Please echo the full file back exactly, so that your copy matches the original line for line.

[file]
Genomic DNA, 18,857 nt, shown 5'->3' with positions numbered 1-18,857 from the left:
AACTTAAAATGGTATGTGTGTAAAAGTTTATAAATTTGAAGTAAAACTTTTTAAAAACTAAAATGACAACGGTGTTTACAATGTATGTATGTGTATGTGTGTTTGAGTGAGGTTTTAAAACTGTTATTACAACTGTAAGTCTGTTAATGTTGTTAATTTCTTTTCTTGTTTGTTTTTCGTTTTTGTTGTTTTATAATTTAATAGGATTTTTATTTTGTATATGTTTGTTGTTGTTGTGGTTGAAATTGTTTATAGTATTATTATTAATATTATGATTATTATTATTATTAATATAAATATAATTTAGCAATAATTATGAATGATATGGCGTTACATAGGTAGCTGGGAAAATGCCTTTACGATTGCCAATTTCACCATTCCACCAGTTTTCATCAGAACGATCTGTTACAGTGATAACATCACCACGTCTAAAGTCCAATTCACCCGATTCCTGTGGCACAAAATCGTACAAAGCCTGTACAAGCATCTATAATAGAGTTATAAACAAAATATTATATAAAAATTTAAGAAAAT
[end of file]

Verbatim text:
Genomic DNA, 18,857 nt, shown 5'->3' with positions numbered 1-18,857 from the left:
AACTTAAAATGGTATGTGTGTAAAAGTTTATAAATTTGAAGTAAAACTTTTTAAAAACTAAAATGACAACGGTGTTTACAATGTATGTATGTGTATGTGTGTTTGAGTGAGGTTTTAAAACTGTTATTACAACTGTAAGTCTGTTAATGTTGTTAATTTCTTTTCTTGTTTGTTTTTCGTTTTTGTTGTTTTATAATTTAATAGGATTTTTATTTTGTATATGTTTGTTGTTGTTGTGGTTGAAATTGTTTATAGTATTATTATTAATATTATGATTATTATTATTATTAATATAAATATAATTTAGCAATAATTATGAATGATATGGCGTTACATAGGTAGCTGGGAAAATGCCTTTACGATTGCCAATTTCACCATTCCACCAGTTTTCATCAGAACGATCTGTTACAGTGATAACATCACCACGTCTAAAGTCCAATTCACCCGATTCCTGTGGCACAAAATCGTACAAAGCCTGTACAAGCATCTATAATAGAGTTATAAACAAAATATTATATAAAAATTTAAGAAAAT